'Really gives me hope': New technology expected to increase number of lung transplants in B.C.
Published Thursday, August 15, 2019 7:48PM PDT
Last Updated Thursday, August 15, 2019 8:34PM PDT
Cheryl Deyalsingh still has a lot she wants to do, including take a dream trip to Greece and spend time with her daughters and grandson.
The 70-year-old is also one of about 40 British Columbians currently on the wait list for a lung transplant.
“I just want to be around a lot longer,” she said.
Deyalsingh was diagnosed with rheumatoid arthritis in 1989, and then pulmonary fibrosis, a disease which leaves the lungs damaged and scarred and makes it hard to breathe. It’s also a disease that’s gotten progressively worse throughout the years, leading to Deyalsingh being added to the wait list last June.
“It was a relief being put on the list, but it was shocking to know you’re so sick, you need to go on the list,” she said.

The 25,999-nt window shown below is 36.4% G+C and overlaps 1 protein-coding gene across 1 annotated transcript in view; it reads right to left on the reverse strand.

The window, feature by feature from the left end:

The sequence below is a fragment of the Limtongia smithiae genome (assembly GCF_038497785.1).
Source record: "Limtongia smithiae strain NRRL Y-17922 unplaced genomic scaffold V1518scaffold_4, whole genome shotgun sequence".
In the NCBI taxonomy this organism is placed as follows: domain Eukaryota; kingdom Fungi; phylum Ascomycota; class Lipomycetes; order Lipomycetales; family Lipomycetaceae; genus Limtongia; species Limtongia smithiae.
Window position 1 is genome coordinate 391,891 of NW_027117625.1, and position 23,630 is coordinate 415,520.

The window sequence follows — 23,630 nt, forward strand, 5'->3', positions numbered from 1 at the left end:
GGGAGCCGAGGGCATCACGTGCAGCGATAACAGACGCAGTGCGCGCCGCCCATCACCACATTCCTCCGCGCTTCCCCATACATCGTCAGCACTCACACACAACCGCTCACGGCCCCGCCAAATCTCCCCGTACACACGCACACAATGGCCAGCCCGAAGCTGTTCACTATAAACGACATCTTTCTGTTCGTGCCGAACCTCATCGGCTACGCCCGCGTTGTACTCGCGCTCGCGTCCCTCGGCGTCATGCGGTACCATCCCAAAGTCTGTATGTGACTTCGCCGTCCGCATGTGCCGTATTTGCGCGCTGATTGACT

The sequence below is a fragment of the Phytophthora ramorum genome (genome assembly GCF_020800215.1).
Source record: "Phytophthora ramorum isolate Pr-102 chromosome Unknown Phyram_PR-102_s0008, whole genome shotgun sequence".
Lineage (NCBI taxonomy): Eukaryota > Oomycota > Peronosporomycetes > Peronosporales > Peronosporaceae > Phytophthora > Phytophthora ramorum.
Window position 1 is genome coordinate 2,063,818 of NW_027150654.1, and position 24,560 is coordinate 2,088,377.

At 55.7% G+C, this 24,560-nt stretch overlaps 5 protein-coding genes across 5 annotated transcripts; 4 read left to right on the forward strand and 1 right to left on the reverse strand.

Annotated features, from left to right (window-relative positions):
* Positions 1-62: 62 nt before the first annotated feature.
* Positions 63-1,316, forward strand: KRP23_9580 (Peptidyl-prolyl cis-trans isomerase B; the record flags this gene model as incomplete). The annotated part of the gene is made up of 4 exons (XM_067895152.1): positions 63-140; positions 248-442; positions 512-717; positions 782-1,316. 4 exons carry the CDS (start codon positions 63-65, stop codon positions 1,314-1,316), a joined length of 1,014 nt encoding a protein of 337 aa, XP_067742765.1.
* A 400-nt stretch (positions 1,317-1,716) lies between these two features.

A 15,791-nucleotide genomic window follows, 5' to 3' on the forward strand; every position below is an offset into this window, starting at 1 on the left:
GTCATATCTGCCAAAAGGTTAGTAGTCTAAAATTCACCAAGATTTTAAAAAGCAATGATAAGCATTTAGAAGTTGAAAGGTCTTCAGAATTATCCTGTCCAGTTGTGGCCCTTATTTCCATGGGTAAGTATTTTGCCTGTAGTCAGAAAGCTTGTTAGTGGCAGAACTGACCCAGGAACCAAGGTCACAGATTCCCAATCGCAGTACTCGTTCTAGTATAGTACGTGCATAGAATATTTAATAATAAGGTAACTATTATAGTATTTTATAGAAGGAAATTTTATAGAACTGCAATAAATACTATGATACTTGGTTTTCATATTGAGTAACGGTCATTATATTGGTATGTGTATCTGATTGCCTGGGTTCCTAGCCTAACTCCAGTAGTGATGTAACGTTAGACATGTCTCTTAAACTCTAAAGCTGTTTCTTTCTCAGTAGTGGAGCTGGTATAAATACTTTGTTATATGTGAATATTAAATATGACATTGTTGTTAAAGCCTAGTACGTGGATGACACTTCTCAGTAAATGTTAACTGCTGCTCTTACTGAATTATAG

Now, a new piece of cutting-edge technology at Vancouver General Hospital is giving people on the list for a lung transplant a new reason to hope. The Ex Vivo Lung Perfusion machine is the first of its kind in B.C. Lung transplant surgeon Dr. John Yee said the machine can keep lungs intended for transplant alive for up to five hours, to allow for testing and even “reconditioning” – meaning lungs that would once have been deemed unusable could be transplanted.
“Unfortunately (in) about 70 per cent of donors, the lungs are in some condition that we can’t use them safely,” Yee said.
The Ex Vivo machine ventilates the lungs, while a solution containing oxygen, nutrients, and proteins is pumped in to help the organ recover.
“We’re hoping to increase our pool of available organs by about 15 to 20 per cent,” Yee said.
VGH supervisor of perfusion services Amandeep Sidhu said by about the three-hour mark, a decision can typically be made about whether the lung is ready to transplant.
“This is going to increase our donor pool that we have in the province,” Sidhu said.
The machine, which costs about US$250,000, is expected to help facilitate up to 12 more lung transplants a year.
For Deyalsingh, the news is exciting.
"[It] really gives me hope," she said.